Railways working on e-surveillance to check Elephant deaths

Ministry tells Supreme Court of steps taken to ensure safety of wild animals

The Railway Ministry is working on developing an electronic intelligent surveillance system to alert control rooms about elephants coming near railway tracks as 77 pachyderms died since 2007 after being hit by speeding trains.

In an affidavit filed in the Supreme Court, the ministry said it was supporting a research for the development of “wireless animal tracking system” which can send warning signals on approaching heavy-bodied animals. The ministry also claimed that Rs 1 crore has been sanctioned for a pilot project proposed by IIT-Delhi on “wild animals protection system using wireless sensor networks”.

The response was filed following a direction by the apex court, which was hearing a PIL filed by Shakti Prasad Nayak, a journalist, seeking immediate steps to prevent elephant deaths on railway tracks due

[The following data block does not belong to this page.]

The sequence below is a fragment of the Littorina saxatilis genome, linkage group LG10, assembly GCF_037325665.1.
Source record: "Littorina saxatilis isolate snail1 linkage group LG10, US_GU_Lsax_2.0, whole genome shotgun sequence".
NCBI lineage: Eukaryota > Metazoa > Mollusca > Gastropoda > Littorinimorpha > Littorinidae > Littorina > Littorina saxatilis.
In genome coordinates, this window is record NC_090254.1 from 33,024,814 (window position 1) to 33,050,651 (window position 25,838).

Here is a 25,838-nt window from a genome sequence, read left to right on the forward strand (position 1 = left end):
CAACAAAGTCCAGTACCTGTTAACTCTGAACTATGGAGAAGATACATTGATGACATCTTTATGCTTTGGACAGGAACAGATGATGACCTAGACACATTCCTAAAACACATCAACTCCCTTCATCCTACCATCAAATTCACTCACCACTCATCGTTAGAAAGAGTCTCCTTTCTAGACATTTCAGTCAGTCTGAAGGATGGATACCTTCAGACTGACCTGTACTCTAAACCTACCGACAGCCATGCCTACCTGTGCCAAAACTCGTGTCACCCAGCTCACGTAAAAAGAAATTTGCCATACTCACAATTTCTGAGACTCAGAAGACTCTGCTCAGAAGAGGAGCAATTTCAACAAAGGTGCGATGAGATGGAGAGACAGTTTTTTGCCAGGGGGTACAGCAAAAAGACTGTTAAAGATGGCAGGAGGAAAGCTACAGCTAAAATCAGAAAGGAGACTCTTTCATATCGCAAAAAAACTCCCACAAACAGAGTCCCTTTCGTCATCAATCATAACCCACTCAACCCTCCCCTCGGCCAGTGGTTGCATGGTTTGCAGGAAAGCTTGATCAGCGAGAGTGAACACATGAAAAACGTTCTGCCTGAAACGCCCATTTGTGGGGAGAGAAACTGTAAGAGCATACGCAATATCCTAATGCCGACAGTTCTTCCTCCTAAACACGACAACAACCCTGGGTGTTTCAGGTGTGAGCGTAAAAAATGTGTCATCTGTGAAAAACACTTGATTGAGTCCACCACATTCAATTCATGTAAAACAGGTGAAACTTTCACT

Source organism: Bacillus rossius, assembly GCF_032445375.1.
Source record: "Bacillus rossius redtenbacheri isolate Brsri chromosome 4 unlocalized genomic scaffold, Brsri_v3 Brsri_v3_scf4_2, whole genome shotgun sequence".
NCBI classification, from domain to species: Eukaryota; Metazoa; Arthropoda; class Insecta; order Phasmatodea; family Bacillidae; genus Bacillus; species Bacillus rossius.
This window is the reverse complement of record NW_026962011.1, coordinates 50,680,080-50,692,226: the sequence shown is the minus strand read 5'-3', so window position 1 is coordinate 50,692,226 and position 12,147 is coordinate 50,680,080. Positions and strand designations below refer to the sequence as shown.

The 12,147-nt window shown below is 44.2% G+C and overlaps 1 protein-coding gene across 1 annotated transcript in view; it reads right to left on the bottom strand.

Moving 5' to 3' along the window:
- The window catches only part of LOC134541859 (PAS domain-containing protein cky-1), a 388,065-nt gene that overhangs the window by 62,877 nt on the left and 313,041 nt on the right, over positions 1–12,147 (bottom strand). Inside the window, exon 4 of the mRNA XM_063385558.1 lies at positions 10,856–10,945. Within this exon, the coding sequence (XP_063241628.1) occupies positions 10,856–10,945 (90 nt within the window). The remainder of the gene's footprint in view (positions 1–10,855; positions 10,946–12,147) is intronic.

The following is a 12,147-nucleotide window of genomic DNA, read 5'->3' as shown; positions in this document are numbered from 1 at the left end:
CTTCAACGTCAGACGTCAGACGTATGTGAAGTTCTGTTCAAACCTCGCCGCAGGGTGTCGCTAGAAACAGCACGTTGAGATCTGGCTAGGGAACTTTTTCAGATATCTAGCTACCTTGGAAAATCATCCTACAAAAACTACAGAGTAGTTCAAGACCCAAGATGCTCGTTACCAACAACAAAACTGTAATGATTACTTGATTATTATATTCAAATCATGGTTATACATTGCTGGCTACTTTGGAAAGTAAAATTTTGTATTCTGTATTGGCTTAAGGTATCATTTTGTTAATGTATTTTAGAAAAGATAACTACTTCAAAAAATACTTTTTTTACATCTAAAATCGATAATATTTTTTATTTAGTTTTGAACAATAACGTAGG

to electrocution or speedy trains. The ministry listed out a number of steps taken out to prevent elephant mortalities in train accidents which included institutional, short term and long term measures in consultation with the Environment Ministry and state forest departments.

Immediate measures like imposition of speed restrictions on trains on the vulnerable stretches to develop location specific strategies and conducting periodic review of the agreed actions were being undertaken, it said.

Immediate steps

The short-term measures included provision of walkie-talkie sets at stations for immediate communication between forest officials and station master while the long-term measures called for driving elephant herds to their forest habitats among others.

The ministry also referred to its advisory issued in 2010, prescribing clearance of vegetation on the sides of railway track, provision of signage boards to pre-warn the train loco-pilots, conducting sensitisation programme, engagement of elephant trackers, keeping tracks free from food waste and construction of underpasses/overpasses to allow them to escape.

“It is submitted that a permanent coordination committee has been formed at the ministries of railway and environment to monitor and review the measures taken to control the incidents of elephant fatalities. Meetings of the committee are being held at regular intervals,” the affidavit said.

According to the petitioner, elephant deaths on railway tracks could be prevented by fitting the train engine with thermal infrared cameras, which can help drivers to gauge the position of the pachyderms and take precautionary measures.